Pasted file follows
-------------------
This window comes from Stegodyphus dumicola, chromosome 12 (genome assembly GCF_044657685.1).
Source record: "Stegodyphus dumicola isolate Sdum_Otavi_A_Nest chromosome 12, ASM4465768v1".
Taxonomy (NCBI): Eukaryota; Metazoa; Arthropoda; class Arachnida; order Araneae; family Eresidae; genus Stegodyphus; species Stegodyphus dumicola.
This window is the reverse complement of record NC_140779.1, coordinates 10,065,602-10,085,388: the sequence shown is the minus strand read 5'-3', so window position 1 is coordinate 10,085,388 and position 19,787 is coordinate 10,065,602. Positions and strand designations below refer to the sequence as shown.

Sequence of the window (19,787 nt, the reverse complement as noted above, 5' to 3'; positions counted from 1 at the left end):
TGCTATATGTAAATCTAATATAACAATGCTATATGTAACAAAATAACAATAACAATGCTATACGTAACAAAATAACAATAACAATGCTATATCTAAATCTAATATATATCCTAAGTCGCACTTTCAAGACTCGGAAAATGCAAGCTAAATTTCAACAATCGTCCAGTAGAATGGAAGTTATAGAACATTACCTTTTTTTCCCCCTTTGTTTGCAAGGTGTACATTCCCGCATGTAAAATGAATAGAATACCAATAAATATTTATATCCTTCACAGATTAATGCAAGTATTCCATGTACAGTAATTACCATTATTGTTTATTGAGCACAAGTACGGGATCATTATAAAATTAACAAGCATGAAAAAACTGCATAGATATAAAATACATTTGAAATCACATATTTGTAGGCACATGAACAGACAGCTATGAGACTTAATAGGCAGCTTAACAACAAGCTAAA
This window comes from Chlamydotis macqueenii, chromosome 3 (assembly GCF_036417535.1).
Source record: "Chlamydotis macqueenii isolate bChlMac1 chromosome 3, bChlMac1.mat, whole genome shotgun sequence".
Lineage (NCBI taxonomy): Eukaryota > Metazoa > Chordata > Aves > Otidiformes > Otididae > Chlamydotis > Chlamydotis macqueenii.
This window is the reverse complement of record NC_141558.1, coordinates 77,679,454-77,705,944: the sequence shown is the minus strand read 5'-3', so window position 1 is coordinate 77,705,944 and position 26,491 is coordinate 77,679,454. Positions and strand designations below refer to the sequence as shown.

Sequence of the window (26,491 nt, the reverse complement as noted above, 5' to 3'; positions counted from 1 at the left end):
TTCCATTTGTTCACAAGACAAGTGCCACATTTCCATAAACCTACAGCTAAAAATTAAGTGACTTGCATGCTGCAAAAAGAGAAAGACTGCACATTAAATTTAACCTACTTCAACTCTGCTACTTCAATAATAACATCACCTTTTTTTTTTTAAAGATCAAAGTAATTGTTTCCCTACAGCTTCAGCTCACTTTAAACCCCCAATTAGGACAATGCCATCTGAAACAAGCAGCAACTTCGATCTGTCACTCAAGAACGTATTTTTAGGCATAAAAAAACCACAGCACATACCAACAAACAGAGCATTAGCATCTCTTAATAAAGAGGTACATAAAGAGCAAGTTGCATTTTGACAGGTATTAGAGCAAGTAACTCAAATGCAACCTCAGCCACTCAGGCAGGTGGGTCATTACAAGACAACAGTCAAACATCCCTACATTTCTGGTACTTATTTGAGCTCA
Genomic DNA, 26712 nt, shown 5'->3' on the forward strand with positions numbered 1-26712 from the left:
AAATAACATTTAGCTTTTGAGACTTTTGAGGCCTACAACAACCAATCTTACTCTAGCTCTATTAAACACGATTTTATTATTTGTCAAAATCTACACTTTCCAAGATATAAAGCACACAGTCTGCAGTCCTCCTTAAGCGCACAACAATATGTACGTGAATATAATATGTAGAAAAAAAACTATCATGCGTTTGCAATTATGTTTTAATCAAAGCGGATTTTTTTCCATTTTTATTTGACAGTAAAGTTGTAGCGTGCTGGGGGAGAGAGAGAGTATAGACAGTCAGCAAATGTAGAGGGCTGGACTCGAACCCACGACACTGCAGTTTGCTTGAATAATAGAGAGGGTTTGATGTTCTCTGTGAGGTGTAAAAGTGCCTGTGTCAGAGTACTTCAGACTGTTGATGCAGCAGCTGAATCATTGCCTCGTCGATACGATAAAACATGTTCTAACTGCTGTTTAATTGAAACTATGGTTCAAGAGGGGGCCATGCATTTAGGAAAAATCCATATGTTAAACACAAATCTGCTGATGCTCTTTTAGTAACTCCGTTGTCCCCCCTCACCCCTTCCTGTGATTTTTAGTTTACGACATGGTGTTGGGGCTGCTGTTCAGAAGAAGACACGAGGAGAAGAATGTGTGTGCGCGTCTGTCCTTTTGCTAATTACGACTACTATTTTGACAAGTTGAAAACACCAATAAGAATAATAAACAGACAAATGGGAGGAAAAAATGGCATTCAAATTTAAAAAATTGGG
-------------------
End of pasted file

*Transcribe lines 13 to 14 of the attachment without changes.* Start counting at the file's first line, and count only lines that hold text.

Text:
Genomic DNA, 26712 nt, shown 5'->3' on the forward strand with positions numbered 1-26712 from the left:
AAATAACATTTAGCTTTTGAGACTTTTGAGGCCTACAACAACCAATCTTACTCTAGCTCTATTAAACACGATTTTATTATTTGTCAAAATCTACACTTTCCAAGATATAAAGCACACAGTCTGCAGTCCTCCTTAAGCGCACAACAATATGTACGTGAATATAATATGTAGAAAAAAAACTATCATGCGTTTGCAATTATGTTTTAATCAAAGCGGATTTTTTTCCATTTTTATTTGACAGTAAAGTTGTAGCGTGCTGGGGGAGAGAGAGAGTATAGACAGTCAGCAAATGTAGAGGGCTGGACTCGAACCCACGACACTGCAGTTTGCTTGAATAATAGAGAGGGTTTGATGTTCTCTGTGAGGTGTAAAAGTGCCTGTGTCAGAGTACTTCAGACTGTTGATGCAGCAGCTGAATCATTGCCTCGTCGATACGATAAAACATGTTCTAACTGCTGTTTAATTGAAACTATGGTTCAAGAGGGGGCCATGCATTTAGGAAAAATCCATATGTTAAACACAAATCTGCTGATGCTCTTTTAGTAACTCCGTTGTCCCCCCTCACCCCTTCCTGTGATTTTTAGTTTACGACATGGTGTTGGGGCTGCTGTTCAGAAGAAGACACGAGGAGAAGAATGTGTGTGCGCGTCTGTCCTTTTGCTAATTACGACTACTATTTTGACAAGTTGAAAACACCAATAAGAATAATAAACAGACAAATGGGAGGAAAAAATGGCATTCAAATTTAAAAAATTGGG